Mark Dowding talks us through Japanese inflation, trading the yen and his thoughts on yield curve control.
What do you think the inflation rate in Japan will be if the yen sinks to 100?
We saw inflation move above 2% in the April release. Over the next few months, we believe inflation will remain above this level and potentially move a little higher, partly on the back of the Japanese economy improving as it emerges from the pandemic. As such, we think that inflation will push towards 3% and that number could be exacerbated by further yen weakness.
There are many macro uncertainties at play that could interfere with our predictions, but the one thing I can express some confidence in is that inflation is set to remain comfortably above the 2% target that the Bank of Japan (BoJ) had previously established.
You’ve previously mentioned that you would increase your JGP selling position if the yen depreciates at 130. Have you sold down your position?
We modestly reduced our position because we thought that the speculation of change policy in June always seemed premature. We were a little bit surprised how markets were almost speculating that the BoJ was going to change policy. Into that speculation, we reduced our position, but in the last few days, we've been building it back. We are actively managing our position.
Do you believe it is possible for a central bank to maintain control over long-term interest rates, as the BoJ does?
I think the BoJ has demonstrated it managed to maintain control over long-term rates using yield curve control – so yes, it is possible. But in economics, we see that while you can control one variable, this can lead to bigger moves in other variables. If you maintain the long-dated bond, you can't necessarily control inflation or developments in the currency market. So, while it is possible to anchor yields by effectively buying all of the debt, this comes at a price.
Rising food prices have become a political issue in the UK and Europe. Do you think the same situation will occur in Japan?
I think the answer is ‘not yet’. Japanese inflation remains very low by international standards – just above 2%. What we're currently seeing is more consistent with what we determine to be price stability.
I don't think that inflation, in aggregate, is going to be a particular political issue, as we'd see further weakness in the yen, and that weakness is something that starts to lead to more of an inflation acceleration. If you had a scenario in Japan where inflation was moving to 4% or 5%, then I think it would become a bigger political issue. But at the moment, I don't think that this is something that's going to be correlating with the political agenda.
Given the Swiss National Bank has raised interest rates, is this a reason to expect the BoJ to follow suit?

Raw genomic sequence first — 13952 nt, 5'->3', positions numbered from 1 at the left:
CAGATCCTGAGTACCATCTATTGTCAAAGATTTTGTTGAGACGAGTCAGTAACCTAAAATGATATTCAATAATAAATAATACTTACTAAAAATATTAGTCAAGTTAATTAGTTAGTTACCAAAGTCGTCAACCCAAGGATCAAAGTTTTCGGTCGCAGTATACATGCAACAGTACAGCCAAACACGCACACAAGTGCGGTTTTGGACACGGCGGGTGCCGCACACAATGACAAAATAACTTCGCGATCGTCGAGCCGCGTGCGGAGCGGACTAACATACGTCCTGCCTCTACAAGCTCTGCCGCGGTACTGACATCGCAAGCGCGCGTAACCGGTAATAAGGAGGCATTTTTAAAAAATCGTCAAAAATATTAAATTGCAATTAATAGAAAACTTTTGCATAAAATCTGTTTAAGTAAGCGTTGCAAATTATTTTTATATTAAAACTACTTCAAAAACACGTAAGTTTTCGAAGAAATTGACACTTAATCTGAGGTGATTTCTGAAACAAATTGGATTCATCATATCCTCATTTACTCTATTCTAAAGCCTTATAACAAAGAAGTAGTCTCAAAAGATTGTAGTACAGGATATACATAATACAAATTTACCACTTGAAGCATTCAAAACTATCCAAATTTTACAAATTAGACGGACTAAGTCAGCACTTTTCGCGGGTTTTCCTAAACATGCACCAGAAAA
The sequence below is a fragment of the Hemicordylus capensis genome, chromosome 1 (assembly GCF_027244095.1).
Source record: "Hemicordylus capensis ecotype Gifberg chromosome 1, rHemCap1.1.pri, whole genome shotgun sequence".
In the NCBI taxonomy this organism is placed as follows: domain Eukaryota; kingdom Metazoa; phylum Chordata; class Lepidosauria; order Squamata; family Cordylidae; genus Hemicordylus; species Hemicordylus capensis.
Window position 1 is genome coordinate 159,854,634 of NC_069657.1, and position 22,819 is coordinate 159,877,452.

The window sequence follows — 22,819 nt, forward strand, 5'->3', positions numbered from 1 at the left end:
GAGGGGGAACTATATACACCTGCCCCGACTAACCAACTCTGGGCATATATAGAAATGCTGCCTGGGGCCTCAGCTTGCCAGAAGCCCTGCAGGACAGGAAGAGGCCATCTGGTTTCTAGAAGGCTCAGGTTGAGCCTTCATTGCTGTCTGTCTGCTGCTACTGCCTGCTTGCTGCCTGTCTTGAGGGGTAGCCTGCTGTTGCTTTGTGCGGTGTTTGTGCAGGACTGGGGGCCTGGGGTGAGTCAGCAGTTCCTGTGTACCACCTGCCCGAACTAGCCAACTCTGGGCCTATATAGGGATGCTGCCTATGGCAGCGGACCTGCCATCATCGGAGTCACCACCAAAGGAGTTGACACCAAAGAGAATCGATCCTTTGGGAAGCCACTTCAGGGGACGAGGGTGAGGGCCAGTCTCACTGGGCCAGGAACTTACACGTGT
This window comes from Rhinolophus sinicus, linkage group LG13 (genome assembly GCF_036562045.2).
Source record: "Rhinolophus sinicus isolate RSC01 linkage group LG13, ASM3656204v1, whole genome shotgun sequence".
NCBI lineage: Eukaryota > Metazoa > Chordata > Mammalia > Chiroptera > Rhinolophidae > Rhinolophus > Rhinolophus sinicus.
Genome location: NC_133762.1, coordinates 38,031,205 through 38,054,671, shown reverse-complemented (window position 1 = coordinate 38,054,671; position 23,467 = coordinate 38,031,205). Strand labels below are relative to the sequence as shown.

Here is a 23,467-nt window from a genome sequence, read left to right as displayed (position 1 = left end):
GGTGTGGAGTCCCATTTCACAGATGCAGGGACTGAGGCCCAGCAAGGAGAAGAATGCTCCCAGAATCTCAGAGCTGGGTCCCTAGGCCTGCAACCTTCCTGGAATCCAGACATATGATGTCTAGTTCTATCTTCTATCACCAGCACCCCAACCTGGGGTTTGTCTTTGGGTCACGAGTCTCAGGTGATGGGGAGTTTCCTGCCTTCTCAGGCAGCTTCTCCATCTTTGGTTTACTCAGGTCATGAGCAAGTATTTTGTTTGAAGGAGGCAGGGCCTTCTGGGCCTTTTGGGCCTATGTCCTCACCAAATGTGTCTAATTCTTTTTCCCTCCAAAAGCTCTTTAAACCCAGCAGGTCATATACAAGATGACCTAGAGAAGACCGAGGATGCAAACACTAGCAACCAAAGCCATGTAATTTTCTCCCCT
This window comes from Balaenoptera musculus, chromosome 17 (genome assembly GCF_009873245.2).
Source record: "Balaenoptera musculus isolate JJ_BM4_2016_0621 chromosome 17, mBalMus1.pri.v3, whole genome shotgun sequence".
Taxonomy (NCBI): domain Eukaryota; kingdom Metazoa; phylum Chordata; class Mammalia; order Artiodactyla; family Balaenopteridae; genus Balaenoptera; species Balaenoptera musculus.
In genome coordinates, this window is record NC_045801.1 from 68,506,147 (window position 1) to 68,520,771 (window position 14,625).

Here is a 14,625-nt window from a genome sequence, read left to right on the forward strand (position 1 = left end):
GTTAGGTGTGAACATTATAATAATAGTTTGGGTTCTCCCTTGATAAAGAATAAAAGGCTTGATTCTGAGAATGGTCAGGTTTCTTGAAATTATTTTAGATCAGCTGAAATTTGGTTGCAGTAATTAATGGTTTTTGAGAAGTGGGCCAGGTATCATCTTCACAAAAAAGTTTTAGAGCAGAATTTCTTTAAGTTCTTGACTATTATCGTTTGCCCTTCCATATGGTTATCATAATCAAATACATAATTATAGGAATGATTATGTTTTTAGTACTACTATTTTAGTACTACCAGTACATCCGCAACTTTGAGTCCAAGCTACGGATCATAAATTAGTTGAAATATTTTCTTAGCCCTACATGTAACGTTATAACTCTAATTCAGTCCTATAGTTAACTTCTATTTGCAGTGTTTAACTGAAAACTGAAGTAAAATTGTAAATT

I think we are quite a long way away from a point where the bank will be thinking about raising rates. Ending yield curve control is something that needs to happen first, and then an ending to asset purchases probably needs to occur before you're in a situation where you can really begin a discussion around raising interest rates. I think that any such discussion is still more than 12 months away.
If the yield curve control is not completed between July and September, will you withdraw from selling JGBs?
It depends – we don't have a fixed time horizon that it has to happen in September. It could be that we get to September and yields are still where they are, inflation is moving up and we become more confident. We will continue to monitor and evolve the position.
I think the one thing that would cause us to close the position would be if we saw weakness in the Japanese economy and it looked like inflation was going back towards 0%. In that scenario, we can see that the Bank of Japan would maintain the policy. That would be a bigger catalyst for us to take the trade off.
Are investors around you interested in selling JGBs?
I think that other overseas investors have come to a similar conclusion that we have. A short position on JGBs is looking interesting because everyone can see that the BoJ is the last international central bank to change its policy. It feels to many, I think, that it's a question of when will the BoJ change, rather than if. I think that this is a position that a number of other investors will be maintaining.
However, I would argue that in many respects, it will always be the actions of domestic investors that really dominate in the market. And it'll be interesting to see if more domestic investors come to the same conclusion that many international investors have.
From an investor's point of view, how do you see the BoJ trying to control the market? Is it unnatural?
Yes, it is completely unnatural. However, for periods it has been necessary. We had a pandemic that we never thought we would live to see – it's been like living in a disaster movie! Things have happened that we could never have expected. So yes, you've seen some very unnatural things occurring. But we think that we are now returning to normality in everyday life and that monetary policy should start to return to normal as well. That's why we think that, on a forward-looking basis, we're going to see policy adjust.
So you’re saying that the BoJ's policy was acceptable in times of emergency, but now that the pandemic is ending, it should start to revert to normal?
Yes exactly. It's no longer required. If inflation is above 2% and moving a little bit higher, the yen is going weaker, the economy is doing a bit better. A policy of yield curve control is no longer required.